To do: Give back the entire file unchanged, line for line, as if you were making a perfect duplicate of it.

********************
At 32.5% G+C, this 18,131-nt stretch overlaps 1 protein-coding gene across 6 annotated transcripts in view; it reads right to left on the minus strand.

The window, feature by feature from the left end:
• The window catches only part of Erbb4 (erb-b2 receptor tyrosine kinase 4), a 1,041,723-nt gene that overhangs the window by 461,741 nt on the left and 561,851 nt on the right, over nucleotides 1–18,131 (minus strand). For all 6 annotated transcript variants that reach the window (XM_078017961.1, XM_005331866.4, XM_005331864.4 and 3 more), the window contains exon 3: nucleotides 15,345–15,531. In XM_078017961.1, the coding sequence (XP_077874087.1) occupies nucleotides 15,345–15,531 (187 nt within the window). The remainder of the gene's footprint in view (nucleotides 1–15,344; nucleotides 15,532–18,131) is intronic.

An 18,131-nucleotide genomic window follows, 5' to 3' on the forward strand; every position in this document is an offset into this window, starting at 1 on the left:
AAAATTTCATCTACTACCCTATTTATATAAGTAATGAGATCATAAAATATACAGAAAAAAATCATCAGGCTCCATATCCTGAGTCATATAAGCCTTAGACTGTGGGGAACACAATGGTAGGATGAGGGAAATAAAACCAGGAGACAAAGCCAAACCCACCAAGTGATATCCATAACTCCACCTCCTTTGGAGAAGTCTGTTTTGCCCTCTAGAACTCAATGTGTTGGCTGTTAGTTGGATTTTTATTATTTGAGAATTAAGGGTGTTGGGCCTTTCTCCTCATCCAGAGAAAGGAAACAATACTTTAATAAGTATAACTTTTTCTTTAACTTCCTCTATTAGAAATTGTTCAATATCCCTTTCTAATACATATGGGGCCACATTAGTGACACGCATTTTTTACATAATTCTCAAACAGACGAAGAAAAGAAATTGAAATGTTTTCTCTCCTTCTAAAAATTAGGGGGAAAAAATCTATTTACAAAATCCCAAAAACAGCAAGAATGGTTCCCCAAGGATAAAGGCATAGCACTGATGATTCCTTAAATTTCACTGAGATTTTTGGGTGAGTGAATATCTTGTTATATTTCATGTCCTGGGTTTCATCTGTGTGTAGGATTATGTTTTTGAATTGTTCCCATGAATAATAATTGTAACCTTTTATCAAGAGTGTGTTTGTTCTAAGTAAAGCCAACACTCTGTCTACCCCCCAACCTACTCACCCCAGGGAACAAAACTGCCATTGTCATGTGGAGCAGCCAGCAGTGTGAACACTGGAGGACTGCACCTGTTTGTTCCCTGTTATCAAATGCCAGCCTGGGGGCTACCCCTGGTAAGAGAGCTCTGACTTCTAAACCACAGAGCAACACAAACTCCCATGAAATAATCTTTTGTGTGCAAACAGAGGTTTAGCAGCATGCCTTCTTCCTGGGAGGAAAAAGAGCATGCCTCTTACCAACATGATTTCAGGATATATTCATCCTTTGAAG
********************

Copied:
At 32.5% G+C, this 18,131-nt stretch overlaps 1 protein-coding gene across 6 annotated transcripts in view; it reads right to left on the minus strand.

The window, feature by feature from the left end:
• The window catches only part of Erbb4 (erb-b2 receptor tyrosine kinase 4), a 1,041,723-nt gene that overhangs the window by 461,741 nt on the left and 561,851 nt on the right, over nucleotides 1–18,131 (minus strand). For all 6 annotated transcript variants that reach the window (XM_078017961.1, XM_005331866.4, XM_005331864.4 and 3 more), the window contains exon 3: nucleotides 15,345–15,531. In XM_078017961.1, the coding sequence (XP_077874087.1) occupies nucleotides 15,345–15,531 (187 nt within the window). The remainder of the gene's footprint in view (nucleotides 1–15,344; nucleotides 15,532–18,131) is intronic.

An 18,131-nucleotide genomic window follows, 5' to 3' on the forward strand; every position in this document is an offset into this window, starting at 1 on the left:
AAAATTTCATCTACTACCCTATTTATATAAGTAATGAGATCATAAAATATACAGAAAAAAATCATCAGGCTCCATATCCTGAGTCATATAAGCCTTAGACTGTGGGGAACACAATGGTAGGATGAGGGAAATAAAACCAGGAGACAAAGCCAAACCCACCAAGTGATATCCATAACTCCACCTCCTTTGGAGAAGTCTGTTTTGCCCTCTAGAACTCAATGTGTTGGCTGTTAGTTGGATTTTTATTATTTGAGAATTAAGGGTGTTGGGCCTTTCTCCTCATCCAGAGAAAGGAAACAATACTTTAATAAGTATAACTTTTTCTTTAACTTCCTCTATTAGAAATTGTTCAATATCCCTTTCTAATACATATGGGGCCACATTAGTGACACGCATTTTTTACATAATTCTCAAACAGACGAAGAAAAGAAATTGAAATGTTTTCTCTCCTTCTAAAAATTAGGGGGAAAAAATCTATTTACAAAATCCCAAAAACAGCAAGAATGGTTCCCCAAGGATAAAGGCATAGCACTGATGATTCCTTAAATTTCACTGAGATTTTTGGGTGAGTGAATATCTTGTTATATTTCATGTCCTGGGTTTCATCTGTGTGTAGGATTATGTTTTTGAATTGTTCCCATGAATAATAATTGTAACCTTTTATCAAGAGTGTGTTTGTTCTAAGTAAAGCCAACACTCTGTCTACCCCCCAACCTACTCACCCCAGGGAACAAAACTGCCATTGTCATGTGGAGCAGCCAGCAGTGTGAACACTGGAGGACTGCACCTGTTTGTTCCCTGTTATCAAATGCCAGCCTGGGGGCTACCCCTGGTAAGAGAGCTCTGACTTCTAAACCACAGAGCAACACAAACTCCCATGAAATAATCTTTTGTGTGCAAACAGAGGTTTAGCAGCATGCCTTCTTCCTGGGAGGAAAAAGAGCATGCCTCTTACCAACATGATTTCAGGATATATTCATCCTTTGAAG